President Nixon “could not put up with people lying to him about intelligence or giving warped evaluations,” the 1970 document continued.

“He believed that those responsible for deliberate slanting of reports should be fired. The time may be coming when he would have to read the riot act to the entire intelligence community.”

House Limits Debate on Largest Intelligence Budget Ever

House Republicans foreclosed Democratic efforts to offer amendments on warrantless domestic surveillance and other controversial intelligence topics when the FY 2007 Intelligence Authorization Act was brought to the floor yesterday.

Instead, the House approved by a vote of 327-96 what Rep. Leonard Boswell (R-Iowa) described as “the largest intelligence budget in our history.”

Democratic amendments, such as a proposal that domestic surveillance be conducted consistent with the Fourth Amendment to the Constitution, were blocked in the Rules Committee so they could not be debated.

“We are not even going to be allowed to vote on an amendment that would deal with this central constitutional question,” complained Rep. Barney Frank (D-MA).

“We are now in the process of instructing the people of Iraq about how to ruin parliamentary democracy,” he said. “If anybody from the Iraqi Parliament is watching our procedures, please do not try this at home.”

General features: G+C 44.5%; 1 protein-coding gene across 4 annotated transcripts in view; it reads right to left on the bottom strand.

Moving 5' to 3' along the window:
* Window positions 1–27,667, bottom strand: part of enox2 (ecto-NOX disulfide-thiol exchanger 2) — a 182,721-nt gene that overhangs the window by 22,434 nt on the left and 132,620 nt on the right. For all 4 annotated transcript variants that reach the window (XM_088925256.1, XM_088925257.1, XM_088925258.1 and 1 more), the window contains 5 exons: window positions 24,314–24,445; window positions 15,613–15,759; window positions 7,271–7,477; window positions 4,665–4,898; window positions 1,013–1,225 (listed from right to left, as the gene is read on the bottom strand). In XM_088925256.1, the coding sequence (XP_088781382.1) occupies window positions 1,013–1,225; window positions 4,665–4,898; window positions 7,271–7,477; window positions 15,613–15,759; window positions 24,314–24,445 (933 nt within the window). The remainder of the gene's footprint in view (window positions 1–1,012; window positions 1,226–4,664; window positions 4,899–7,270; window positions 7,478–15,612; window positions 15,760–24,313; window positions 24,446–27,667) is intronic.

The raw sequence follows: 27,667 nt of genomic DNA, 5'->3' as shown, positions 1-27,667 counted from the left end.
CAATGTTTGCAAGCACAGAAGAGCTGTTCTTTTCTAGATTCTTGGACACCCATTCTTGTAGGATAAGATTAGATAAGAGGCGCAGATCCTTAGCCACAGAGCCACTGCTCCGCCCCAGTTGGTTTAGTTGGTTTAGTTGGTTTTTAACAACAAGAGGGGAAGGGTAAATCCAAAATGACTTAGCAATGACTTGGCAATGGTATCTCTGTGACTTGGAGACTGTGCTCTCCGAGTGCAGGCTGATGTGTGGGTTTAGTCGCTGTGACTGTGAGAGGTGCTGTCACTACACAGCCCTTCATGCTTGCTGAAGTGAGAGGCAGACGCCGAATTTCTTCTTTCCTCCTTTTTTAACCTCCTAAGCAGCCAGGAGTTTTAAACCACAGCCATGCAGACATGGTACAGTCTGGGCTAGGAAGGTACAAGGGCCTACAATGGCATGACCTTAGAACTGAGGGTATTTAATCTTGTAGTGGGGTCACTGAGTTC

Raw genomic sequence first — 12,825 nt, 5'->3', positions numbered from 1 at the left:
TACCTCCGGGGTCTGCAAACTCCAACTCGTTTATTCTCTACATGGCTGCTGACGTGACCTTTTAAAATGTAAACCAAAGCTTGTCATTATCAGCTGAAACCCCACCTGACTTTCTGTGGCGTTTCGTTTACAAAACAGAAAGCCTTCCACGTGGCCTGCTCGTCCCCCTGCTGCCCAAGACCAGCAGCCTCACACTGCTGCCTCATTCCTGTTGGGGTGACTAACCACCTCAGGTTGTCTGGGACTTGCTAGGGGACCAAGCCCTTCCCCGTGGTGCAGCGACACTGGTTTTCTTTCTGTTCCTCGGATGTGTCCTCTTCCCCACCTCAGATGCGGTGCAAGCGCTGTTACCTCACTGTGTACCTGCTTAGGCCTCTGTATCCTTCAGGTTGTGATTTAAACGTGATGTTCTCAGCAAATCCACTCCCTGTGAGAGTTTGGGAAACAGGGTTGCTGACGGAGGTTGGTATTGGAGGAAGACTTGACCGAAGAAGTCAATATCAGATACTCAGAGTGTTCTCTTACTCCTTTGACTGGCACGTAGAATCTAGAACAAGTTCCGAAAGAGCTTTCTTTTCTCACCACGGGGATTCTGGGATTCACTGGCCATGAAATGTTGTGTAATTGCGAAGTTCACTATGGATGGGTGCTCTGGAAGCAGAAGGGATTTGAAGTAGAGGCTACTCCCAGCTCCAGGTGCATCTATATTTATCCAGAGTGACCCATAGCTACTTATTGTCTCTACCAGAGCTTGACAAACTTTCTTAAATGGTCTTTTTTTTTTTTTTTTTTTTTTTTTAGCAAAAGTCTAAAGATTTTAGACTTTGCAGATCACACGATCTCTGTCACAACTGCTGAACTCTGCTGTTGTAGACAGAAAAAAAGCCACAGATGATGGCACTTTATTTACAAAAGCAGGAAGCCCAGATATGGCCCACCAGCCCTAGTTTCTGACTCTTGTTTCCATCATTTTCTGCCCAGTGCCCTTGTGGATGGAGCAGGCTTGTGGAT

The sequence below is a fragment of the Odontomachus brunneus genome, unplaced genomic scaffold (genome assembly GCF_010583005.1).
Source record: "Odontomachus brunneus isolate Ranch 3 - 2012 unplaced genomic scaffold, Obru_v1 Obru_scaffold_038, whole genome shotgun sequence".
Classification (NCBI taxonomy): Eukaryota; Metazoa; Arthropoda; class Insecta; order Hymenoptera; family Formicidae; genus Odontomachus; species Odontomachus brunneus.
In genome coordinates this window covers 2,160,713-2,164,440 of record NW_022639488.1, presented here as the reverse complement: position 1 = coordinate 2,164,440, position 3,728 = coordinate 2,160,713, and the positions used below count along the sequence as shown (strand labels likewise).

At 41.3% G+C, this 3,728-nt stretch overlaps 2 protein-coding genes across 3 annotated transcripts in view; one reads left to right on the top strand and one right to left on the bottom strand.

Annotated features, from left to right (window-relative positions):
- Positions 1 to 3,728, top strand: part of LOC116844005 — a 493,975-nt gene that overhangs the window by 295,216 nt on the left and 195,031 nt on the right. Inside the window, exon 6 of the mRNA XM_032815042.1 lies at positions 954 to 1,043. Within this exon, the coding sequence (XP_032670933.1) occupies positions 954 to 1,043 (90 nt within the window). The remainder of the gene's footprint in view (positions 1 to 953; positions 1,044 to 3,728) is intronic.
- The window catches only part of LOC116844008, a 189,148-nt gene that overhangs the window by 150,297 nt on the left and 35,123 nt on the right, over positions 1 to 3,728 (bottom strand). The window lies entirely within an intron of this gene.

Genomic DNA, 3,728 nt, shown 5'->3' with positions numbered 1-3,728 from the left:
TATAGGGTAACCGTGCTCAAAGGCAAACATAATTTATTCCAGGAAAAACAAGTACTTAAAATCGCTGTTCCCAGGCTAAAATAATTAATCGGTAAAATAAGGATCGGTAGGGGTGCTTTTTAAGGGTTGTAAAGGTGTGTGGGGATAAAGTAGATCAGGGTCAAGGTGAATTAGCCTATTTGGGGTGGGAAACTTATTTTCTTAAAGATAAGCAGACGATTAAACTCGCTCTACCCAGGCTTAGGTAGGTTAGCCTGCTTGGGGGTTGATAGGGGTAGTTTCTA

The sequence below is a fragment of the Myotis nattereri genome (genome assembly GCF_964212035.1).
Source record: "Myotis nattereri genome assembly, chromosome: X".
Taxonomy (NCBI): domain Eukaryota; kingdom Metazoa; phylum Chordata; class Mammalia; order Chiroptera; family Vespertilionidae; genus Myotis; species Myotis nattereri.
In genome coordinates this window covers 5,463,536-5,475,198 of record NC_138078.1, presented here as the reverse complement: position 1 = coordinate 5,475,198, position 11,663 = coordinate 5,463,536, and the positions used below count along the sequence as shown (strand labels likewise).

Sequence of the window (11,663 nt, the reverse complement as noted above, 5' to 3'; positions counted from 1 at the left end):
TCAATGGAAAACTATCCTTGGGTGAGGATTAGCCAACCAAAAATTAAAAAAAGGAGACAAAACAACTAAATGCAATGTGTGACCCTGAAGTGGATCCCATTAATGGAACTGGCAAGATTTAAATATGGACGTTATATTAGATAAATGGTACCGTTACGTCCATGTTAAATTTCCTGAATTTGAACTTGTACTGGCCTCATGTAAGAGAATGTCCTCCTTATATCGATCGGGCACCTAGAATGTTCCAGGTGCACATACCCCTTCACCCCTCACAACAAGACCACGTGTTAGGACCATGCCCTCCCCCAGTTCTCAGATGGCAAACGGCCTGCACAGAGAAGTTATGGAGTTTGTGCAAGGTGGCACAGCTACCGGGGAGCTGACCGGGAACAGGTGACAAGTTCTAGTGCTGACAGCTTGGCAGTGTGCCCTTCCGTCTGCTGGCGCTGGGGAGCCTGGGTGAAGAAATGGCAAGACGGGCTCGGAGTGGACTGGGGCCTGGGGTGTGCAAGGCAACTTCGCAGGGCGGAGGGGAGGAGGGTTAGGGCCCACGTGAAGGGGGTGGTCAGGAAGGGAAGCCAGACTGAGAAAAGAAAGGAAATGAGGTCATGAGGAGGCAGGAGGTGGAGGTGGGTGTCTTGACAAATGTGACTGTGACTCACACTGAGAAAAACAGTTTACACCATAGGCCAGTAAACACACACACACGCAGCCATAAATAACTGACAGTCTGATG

See the April 26 House floor debate here.

The House Rules Committee report which identifies the Democratic amendments that were ruled out of order is House Report 109-438.

Feinstein Bill Seeks Congressional Notice of Declassification

In the Senate, Sen. Dianne Feinstein (D-CA) yesterday introduced a bill to require the White House to notify Congress when it declassifies intelligence information.

The bill was prompted by recent reports that the President selectively authorized certain disclosures by Vice Presidential aide Scooter Libby without informing the originating agency or other interested persons that the disclosed information was declassified.

“If the President declassifies information so that his subordinates can discuss intelligence with reporters, Congress should be alerted so that the intelligence committees can ensure that national secrets are not being used for political purposes,” said Sen. Feinstein. See the introduction of her bill (S. 2660) here.

Selected CRS Reports

Some recent reports of the Congressional Research Service obtained by Secrecy News include the following:

“Renditions: Constraints Imposed by Laws on Torture” (pdf), updated April 5, 2006.

“Treatment of ‘Battlefield Detainees’ in the War on Terrorism” (pdf), updated March 27, 2006.

“Polygraph Use by the Department of Energy: Issues for Congress” (pdf), updated April 7, 2006.

“Oversight of Dual-Use Biological Research: The National Science Advisory Board for Biosecurity” (pdf), March 28, 2006.

“Nuclear Weapons: The Reliable Replacement Warhead Program” (pdf), updated March 9, 2006.